Three recent news stories have raised questions about the nature of work.  Firstly, there is the transatlantic spat between the US tyre company CEO who is declining to take over a Goodyear factory in Northern France because the “so-called workers” only worked three hours a day, spending the rest of the time eating and talking. Then there were reports of a survey which found that one in three professionals is suffering from “burnout” leaving them struggling to cope with stress at work.  And finally there’s the news that Yahoo’s CEO is banning working from home in favour of meat space offices.

Useful work v useless toil was the title of a lecture given in 1884 by William Morris to the Hampstead Liberal Club.  He said that there were two kinds of work – one good, one bad. “One not far removed from a blessing, a lightening of life; the other a mere curse, a burden to life.” (Morris was also pretty handy with a soundbite: “toiling to live that we may live to toil” was rather a good one. )

For nearly all of us work is not an optional extra.  As Morris puts it: “The race of man must either labour or perish.  Nature does not give us our livelihood gratis”. But for many work has become all-embracing.  I often say to US friends that whilst they call themselves the land of the free they are, in fact, slaves to their work – starting ridiculously early, working ridiculously late, and taking fewer holidays than most.  And what is it that they do?  As Parkinson’s law states: “Work expands so as to fill the time available for its completion.”  Work often becomes unproductive with the focus on a hamster wheel of input, constantly doing things and attending endless meetings.  Occasionally this production line results in output but not often enough to disrupt the raison d’etre of input for its own sake (for if we could achieve this input efficiently then how would we spend our days?).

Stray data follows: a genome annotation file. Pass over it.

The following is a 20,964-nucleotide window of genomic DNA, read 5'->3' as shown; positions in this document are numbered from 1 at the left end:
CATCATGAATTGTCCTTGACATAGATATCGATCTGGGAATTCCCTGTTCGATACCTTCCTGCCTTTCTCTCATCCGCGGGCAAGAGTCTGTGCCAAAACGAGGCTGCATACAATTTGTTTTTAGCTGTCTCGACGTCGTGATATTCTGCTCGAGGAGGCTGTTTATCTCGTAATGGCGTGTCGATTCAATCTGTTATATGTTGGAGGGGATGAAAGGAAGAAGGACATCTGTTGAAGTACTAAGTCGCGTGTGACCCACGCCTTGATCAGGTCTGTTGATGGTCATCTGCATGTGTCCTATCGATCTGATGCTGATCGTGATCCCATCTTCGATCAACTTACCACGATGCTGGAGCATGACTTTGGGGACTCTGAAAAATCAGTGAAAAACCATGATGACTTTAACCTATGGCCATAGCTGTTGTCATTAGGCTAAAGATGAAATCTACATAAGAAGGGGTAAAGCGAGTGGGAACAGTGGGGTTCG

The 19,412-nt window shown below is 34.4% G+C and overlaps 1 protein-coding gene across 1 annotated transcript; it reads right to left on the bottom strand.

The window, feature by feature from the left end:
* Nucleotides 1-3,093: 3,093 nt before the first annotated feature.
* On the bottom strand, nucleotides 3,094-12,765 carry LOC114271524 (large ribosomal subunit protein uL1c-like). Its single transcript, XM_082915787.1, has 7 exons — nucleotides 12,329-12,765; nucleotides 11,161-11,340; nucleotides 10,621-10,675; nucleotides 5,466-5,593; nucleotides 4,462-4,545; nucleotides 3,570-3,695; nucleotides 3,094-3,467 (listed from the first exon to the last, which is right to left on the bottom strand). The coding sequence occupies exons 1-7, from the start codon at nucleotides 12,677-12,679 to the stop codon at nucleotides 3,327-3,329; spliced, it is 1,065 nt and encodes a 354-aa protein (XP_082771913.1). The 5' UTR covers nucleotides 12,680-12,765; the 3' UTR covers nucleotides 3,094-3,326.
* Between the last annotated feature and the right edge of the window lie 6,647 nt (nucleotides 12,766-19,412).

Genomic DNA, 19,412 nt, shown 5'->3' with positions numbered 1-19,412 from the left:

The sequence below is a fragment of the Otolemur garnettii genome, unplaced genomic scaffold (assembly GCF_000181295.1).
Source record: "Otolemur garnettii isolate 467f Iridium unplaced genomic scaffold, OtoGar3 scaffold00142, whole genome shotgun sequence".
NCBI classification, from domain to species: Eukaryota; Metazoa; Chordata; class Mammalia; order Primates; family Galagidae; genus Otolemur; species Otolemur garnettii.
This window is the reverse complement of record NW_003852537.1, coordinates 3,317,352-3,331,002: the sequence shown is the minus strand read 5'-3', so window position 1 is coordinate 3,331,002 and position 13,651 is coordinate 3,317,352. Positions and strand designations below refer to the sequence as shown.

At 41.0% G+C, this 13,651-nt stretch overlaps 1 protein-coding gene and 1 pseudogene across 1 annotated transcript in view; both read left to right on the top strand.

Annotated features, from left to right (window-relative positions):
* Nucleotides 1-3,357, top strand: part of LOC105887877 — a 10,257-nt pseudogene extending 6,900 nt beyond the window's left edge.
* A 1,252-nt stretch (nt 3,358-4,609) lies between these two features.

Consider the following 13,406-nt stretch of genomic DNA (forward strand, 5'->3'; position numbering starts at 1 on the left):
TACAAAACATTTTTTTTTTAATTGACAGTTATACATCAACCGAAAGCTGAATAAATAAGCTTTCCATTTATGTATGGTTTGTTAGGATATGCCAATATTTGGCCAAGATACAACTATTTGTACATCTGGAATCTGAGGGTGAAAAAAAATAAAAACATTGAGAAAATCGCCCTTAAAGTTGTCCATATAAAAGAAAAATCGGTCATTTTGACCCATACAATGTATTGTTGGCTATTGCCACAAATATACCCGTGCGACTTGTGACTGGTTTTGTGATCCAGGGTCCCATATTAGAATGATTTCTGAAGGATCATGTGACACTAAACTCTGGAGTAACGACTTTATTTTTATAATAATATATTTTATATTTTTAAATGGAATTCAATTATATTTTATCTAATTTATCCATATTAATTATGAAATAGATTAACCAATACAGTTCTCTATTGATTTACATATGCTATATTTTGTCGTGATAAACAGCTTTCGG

The decision, taken by a global technology giant, to move all its people back into offices in order to be more effective at “communications and collaboration” is as good a definition of irony as you’ll see for while.  Technology was meant to liberate us, to allow us to work, share, learn, and produce efficiently regardless of location.  Here’s Morris again in 1884: “Our epoch has invented machines which would have appeared wild dreams to the men of past ages, and of those machines we have as yet made no use.”  Work is something you do not a place you go.  Offices can be hot-houses for team-work and collaboration, but they can also be noisy, unproductive, and bureaucratic places full of politics, processes and people.  Being rid of the need to spend the day navigating through what I’ve often described as large company syndrome can be a liberating experience, allowing issues to be seen with a far greater degree of clarity. As always it’s a question of balance but one thing’s for certain, you don’t get collaboration by imposing rules of where and how people work.

One interesting idea I came across recently was of an Australian company which had free Fridays.  For the first four days of the week employees did their jobs, working within their functional areas on the roles on which they were measured and incentivised.  On Fridays, however, they could work on whatever took their fancy across the business; private projects, assignments with other teams, or just offering help.  They found that problem solving soared and creative ideas flourished.  Allowing people to bring their ideas and expertise to a variety of issues is important.  As Morris again said: “To compel a man to do day after day the same task, without any hope of escape or change, means nothing short of turning his life into a prison torment.”   After all, it’s not where you work, it’s how and why.


And if you’d like to read more of my thoughts on the nature of work, see my previous posts